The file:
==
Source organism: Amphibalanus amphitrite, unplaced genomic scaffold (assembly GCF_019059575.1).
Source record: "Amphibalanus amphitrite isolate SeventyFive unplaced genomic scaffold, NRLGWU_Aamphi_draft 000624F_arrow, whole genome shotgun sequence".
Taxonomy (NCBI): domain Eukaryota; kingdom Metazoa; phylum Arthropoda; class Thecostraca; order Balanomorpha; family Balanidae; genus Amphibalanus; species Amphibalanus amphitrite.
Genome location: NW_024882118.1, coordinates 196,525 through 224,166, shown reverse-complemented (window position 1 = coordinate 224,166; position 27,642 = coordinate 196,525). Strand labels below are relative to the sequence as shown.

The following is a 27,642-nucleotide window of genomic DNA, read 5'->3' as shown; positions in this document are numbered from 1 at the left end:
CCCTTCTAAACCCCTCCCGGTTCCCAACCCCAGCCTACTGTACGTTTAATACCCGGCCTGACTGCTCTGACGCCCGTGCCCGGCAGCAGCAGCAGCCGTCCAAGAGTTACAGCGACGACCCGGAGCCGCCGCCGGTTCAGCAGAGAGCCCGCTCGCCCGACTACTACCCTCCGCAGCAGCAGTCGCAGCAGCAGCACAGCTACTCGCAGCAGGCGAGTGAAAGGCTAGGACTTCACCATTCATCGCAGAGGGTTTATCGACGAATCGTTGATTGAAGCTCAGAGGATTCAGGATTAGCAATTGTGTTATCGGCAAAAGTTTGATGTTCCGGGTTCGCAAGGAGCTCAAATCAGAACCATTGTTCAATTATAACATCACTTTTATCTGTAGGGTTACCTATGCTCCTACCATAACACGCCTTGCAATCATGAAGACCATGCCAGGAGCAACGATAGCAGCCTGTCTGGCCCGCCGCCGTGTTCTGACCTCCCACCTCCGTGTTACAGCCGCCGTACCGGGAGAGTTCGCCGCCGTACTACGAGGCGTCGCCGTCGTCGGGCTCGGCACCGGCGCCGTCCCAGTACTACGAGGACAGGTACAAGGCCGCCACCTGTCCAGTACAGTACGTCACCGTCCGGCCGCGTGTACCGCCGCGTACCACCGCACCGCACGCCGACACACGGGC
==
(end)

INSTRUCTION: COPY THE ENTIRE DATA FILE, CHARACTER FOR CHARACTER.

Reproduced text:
Source organism: Amphibalanus amphitrite, unplaced genomic scaffold (assembly GCF_019059575.1).
Source record: "Amphibalanus amphitrite isolate SeventyFive unplaced genomic scaffold, NRLGWU_Aamphi_draft 000624F_arrow, whole genome shotgun sequence".
Taxonomy (NCBI): domain Eukaryota; kingdom Metazoa; phylum Arthropoda; class Thecostraca; order Balanomorpha; family Balanidae; genus Amphibalanus; species Amphibalanus amphitrite.
Genome location: NW_024882118.1, coordinates 196,525 through 224,166, shown reverse-complemented (window position 1 = coordinate 224,166; position 27,642 = coordinate 196,525). Strand labels below are relative to the sequence as shown.

The following is a 27,642-nucleotide window of genomic DNA, read 5'->3' as shown; positions in this document are numbered from 1 at the left end:
CCCTTCTAAACCCCTCCCGGTTCCCAACCCCAGCCTACTGTACGTTTAATACCCGGCCTGACTGCTCTGACGCCCGTGCCCGGCAGCAGCAGCAGCCGTCCAAGAGTTACAGCGACGACCCGGAGCCGCCGCCGGTTCAGCAGAGAGCCCGCTCGCCCGACTACTACCCTCCGCAGCAGCAGTCGCAGCAGCAGCACAGCTACTCGCAGCAGGCGAGTGAAAGGCTAGGACTTCACCATTCATCGCAGAGGGTTTATCGACGAATCGTTGATTGAAGCTCAGAGGATTCAGGATTAGCAATTGTGTTATCGGCAAAAGTTTGATGTTCCGGGTTCGCAAGGAGCTCAAATCAGAACCATTGTTCAATTATAACATCACTTTTATCTGTAGGGTTACCTATGCTCCTACCATAACACGCCTTGCAATCATGAAGACCATGCCAGGAGCAACGATAGCAGCCTGTCTGGCCCGCCGCCGTGTTCTGACCTCCCACCTCCGTGTTACAGCCGCCGTACCGGGAGAGTTCGCCGCCGTACTACGAGGCGTCGCCGTCGTCGGGCTCGGCACCGGCGCCGTCCCAGTACTACGAGGACAGGTACAAGGCCGCCACCTGTCCAGTACAGTACGTCACCGTCCGGCCGCGTGTACCGCCGCGTACCACCGCACCGCACGCCGACACACGGGC